Lewis U. provides series on zombies
Presentation puts living dead under the microscope
ROMEOVILLE — The depiction, mythology, and existence of the zombie in pop culture is the focus of the Zombie Series Oct. 29-Nov. 2 in AS-158 on Lewis University’s Main Campus in Romeoville.
The series will begin at 1 p.m. Oct. 29 with a presentation by Dr. Dawn Walts, assistant professor of English. Her presentation, “Zombies Are Not Metaphors,” will focus on the role and representation of zombies in the graphic novel “The Walking Dead” and the novel “Zone One” by Colson Whitehead.
At 2 p.m., Dr. Karen Trimble-Alliaume, associate professor of theology and Dr. Anne Rapp, assistant professor in the School for Professional and Continuing Education, will present “I’ll Wash the Dishes, While You Reload the Guns, Honey: Gender Roles in the Zombie Apocalypse.” Trimble-Alliaume and Rapp will examine depictions of gender relations and role in the zombie apocalypses of the TV series “The Walking Dead.”
At 2 p.m. on Oct. 30, “Drop Dead Gorgeous: Cadavers on the Catwalk and Job Opportunities for the Dead” will be presented by Dr. Elizabeth Kozak, assistant professor of biology. Kozak will discuss curious world of human cadavers and the jobs they perform.
“Why We Fear that Zombies Will Eat our Brains” will be held at 1 p.m. Oct. 31. Presented by Dr. John Greenwood, professor of psychology, this presentation will suggest that the content of the zombie mythology is based in a combination of unconscious, irrational, primitive emotional responses to the death of others.
Dr. Tracey Nicholls, associate professor of philosophy and Dr. Pramod Mishra, assistant professor of English will present “Zombies and Shamans – Sacred Cultural Lives in Haiti and India” at 2 p.m. Nicholls and Mishra will discuss the cultural contexts of religious experiences that are often confused or obscured by popular depictions of the zombie.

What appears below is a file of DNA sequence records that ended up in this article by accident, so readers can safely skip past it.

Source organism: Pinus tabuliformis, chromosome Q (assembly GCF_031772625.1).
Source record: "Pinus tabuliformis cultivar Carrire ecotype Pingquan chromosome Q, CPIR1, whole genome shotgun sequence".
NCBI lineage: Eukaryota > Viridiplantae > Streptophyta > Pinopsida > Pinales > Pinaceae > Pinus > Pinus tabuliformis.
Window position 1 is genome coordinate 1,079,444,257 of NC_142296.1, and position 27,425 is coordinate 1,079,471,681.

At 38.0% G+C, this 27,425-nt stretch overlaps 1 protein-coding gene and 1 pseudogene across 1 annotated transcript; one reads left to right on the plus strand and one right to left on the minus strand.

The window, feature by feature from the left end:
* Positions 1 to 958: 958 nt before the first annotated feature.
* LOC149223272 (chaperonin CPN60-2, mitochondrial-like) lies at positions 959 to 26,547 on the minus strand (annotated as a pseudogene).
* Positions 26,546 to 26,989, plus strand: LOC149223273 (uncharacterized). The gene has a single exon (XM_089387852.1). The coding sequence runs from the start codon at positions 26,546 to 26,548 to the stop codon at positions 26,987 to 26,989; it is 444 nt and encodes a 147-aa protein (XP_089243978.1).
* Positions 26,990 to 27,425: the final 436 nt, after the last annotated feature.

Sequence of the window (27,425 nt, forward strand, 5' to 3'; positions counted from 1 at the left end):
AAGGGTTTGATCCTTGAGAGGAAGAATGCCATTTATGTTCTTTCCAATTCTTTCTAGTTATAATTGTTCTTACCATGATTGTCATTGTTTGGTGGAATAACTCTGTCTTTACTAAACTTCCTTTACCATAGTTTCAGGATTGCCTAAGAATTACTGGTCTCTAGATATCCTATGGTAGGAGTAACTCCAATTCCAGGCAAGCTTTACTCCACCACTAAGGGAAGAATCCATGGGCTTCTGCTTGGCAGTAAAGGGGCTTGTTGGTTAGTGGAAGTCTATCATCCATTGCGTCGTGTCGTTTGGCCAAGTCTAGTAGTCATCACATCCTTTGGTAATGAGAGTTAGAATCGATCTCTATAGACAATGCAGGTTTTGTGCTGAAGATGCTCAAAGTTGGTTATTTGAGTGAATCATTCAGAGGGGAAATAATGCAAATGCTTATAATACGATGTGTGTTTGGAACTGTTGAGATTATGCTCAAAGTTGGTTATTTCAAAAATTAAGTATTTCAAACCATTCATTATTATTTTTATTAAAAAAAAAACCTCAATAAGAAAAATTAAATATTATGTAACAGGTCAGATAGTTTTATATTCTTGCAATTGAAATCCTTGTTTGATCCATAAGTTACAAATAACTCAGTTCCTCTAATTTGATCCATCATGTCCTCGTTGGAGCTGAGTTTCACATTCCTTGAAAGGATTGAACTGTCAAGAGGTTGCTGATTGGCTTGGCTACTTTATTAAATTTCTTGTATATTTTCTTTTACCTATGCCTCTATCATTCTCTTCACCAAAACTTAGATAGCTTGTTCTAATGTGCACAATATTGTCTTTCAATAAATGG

Dominic Colonna, professor of theology, will present “Zombies, Saints, and Relics” at 2 p.m. Nov. 1. Colonna will discuss how the beliefs about zombies are similar to beliefs that are associated with the cult of the saints and relics in the Catholic theological tradition.
At 3 p.m., Dr. Jerry Kavouras, associate professor of biology, will present “Zombies: Between Life and Death.” Kavouras will debate the status of zombies as biological entities. In the end, the audience will decide if zombies are living or nonliving.
The series will conclude at 1 p.m. on Nov. 2 with “What’s up With All of These Zombies? An Analysis of Zombies in Popular Culture.” Presented by Dr. Tennille Allen, assistant professor of sociology, this presentation will analyze demographic and cultural shifts that contribute to the current and historical popularity of zombies in pop culture.
The Zombies Series is being presented as a part of Lewis University’s Arts & Ideas Program, providing cultural and educational programming for students and the community. A portion of the Arts & Ideas events is sponsored by a grant from the Illinois Arts Council. For additional information, please contact Dr. Michael Cunningham, Director of Arts & Ideas, at (815) 836-5385.
Lewis University is a Catholic university offering distinctive undergraduate and graduate programs to more than 6,500 traditional and adult students. Lewis offers multiple campus locations, online degree programs, and a variety of formats that provide accessibility and convenience to a growing student population. Sponsored by the De La Salle Christian Brothers, Lewis prepares intellectually engaged, ethically grounded, globally connected, and socially responsible graduates.
The ninth largest private not-for-profit university in Illinois, Lewis has been nationally recognized by The Princeton Review and U.S. News & World Report.
Visit www.lewisu.edu for further information.